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Carnosyn Beta Alanine | Benefits & Uses

Carnosyn Beta Alanine | Benefits & Uses
Alice Pearson
Registered Associate Nutritionist6 years ago
View Alice Pearson's profile

Carnosyn is a high-quality beta-alanine that you’ll likely find in most pre-workouts and ergogenic supplements. As with all supplements and the many foods that you ingest to boost the outcome of your workouts, the trick is to know how to make it work best for you.

What is Carnosyn?

Carnosyn is relatively new in that there has not been an abundance of studies carried out, though those that have been revealing it to be a consistently high-performing, low-risk supplement. One study, however, found that use of beta-alanine alongside creatine resulted in significant mass muscle gains over a 12 week period, suggesting it enhances the effects of creatine.

Beta-alanine is a non-essential amino acid that is produced in your liver. Your main natural source is usually both red and white types of meat, including beef and chicken. Beta-alanine, or from the supplement carnosyn, is absorbed by your muscle fibres and combines with the amino acid histidine to form carnosine.

When you have higher levels of carnosine in your body this can improve your performance by increasing your muscles’ capacity for hydrogen ions, which are produced when you lactic acid levels rise during intense exercise. This is where weightlifting comes into the equation.

Carnosyn and weightlifting

The lactic acid you produce when lifting weights breaks down into hydrogen ions, subsequently increasing the acidity of your muscle. When this acidity rises, your ability to contract the muscle decreases. By increasing your capacity for hydrogen ions, carnosine improves the strength and endurance of your muscles.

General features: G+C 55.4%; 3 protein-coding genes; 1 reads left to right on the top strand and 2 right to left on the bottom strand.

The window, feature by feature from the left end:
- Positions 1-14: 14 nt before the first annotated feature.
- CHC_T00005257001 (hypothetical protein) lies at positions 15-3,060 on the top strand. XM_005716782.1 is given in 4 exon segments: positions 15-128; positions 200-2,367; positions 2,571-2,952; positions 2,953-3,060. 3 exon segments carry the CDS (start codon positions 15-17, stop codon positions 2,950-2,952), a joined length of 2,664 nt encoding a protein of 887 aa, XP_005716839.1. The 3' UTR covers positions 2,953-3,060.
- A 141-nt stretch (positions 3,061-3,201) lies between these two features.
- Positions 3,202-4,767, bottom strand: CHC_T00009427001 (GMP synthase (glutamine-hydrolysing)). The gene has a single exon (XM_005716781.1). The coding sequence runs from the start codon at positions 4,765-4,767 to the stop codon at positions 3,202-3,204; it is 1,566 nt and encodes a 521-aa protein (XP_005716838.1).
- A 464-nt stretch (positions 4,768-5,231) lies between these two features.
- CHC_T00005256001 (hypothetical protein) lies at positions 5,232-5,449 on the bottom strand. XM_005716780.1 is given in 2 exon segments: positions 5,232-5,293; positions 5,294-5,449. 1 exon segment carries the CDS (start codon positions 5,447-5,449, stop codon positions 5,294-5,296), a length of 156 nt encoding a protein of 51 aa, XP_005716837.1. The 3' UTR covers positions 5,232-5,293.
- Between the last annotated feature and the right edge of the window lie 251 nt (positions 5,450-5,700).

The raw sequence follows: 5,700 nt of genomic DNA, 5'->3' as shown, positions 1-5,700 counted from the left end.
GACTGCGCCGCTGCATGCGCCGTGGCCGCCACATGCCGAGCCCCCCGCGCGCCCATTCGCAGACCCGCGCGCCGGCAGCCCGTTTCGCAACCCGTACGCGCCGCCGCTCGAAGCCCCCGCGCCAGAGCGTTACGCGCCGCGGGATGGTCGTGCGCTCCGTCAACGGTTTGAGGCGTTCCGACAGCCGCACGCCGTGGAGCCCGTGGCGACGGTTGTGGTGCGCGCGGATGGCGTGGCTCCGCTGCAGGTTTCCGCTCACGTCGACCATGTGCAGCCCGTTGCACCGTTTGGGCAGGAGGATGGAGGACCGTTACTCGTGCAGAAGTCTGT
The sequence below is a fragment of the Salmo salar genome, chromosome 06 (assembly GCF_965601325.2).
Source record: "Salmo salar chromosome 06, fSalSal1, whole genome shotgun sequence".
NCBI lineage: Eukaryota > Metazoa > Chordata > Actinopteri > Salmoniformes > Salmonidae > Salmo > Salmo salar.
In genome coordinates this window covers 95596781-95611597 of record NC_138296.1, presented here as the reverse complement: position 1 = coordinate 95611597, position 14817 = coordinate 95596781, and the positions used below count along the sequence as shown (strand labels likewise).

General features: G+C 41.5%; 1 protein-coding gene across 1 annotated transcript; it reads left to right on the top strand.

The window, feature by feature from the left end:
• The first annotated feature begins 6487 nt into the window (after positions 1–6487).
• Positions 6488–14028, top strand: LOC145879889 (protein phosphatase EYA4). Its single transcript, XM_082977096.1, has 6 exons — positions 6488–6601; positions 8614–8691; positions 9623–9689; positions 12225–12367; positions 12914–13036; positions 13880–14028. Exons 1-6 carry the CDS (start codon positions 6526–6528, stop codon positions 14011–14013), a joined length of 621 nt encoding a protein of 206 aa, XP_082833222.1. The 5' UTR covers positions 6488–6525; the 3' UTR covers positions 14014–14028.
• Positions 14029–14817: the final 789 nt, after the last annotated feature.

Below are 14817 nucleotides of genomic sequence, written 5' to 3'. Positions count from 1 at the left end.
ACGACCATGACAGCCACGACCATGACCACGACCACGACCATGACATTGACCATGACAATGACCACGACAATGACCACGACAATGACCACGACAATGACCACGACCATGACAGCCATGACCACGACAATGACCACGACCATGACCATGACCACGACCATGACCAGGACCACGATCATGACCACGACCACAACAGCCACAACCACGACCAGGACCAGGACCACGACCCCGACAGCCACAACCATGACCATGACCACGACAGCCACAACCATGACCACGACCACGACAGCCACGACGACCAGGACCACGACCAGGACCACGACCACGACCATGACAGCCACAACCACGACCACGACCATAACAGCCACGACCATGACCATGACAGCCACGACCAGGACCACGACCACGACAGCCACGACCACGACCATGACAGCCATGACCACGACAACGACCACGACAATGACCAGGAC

Putting that in more digestible terms, much like creatine, carnosyn isn’t a magic supplement that will result in muscles that are twice the size after only one rep, but it has been proven to considerably improve your endurance so that when your strength would normally flounder towards the end of a set you will last that much longer (thus getting in the extra reps, which will lead to bigger gains).

When should you take it?

If you’ve been experimenting with beta-alanine and have experienced an energy boost similar to that of caffeine, it’s because it also increases nerve firing in your central nervous system, according to studies that have recognised it as a neurotransmitter. This is why beta-alanine, or carnosyn, is best taken before you hit the gym, as a pre-workout supplement.

As for how much you should take and how regularly, many experts suggest that doses work similar to those of creatine. If you’ve already made creatine a part of your gym supplement diet you will know that it’s not necessarily the amount you take in an individual dose but the fact that your muscles are saturated in the long run, which means a loading phase (that you decrease after 10 days).

As a general rule, go for two doses of 1.5-2 g per day, one before you work out, and one for recovery when you’re done. Take your pre-workout dose half an hour to an hour before your training session so that, as with other nutrients, the carnosyn is absorbed in your system.

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Our articles should be used for informational and educational purposes only and are not intended to be taken as medical advice. If you're concerned, consult a health professional before taking dietary supplements or introducing any major changes to your diet.

Alice Pearson
Registered Associate Nutritionist
View Alice Pearson's profile

Alice Pearson is a UKVRN Registered Associate Nutritionist and UK Anti‐Doping accredited advisor, having obtained a Bachelor’s of Science in Nutrition and a Master’s of Science in Sport Nutrition. She has a specialist interest in the use of sports supplements for improving health, fitness, and sport performance. Alice has experience working with both amateur and elite athletes, including providing nutritional support to Tranmere Rovers FC and Newcastle Falcons Rugby Club. Her nutritional guidance is always supported by evidence‐based research, which she keeps up to date through continuing professional development and independent learning. In her spare time, Alice loves travelling, hitting the gym, and getting stuck into a good book. Find out more about Alice's story here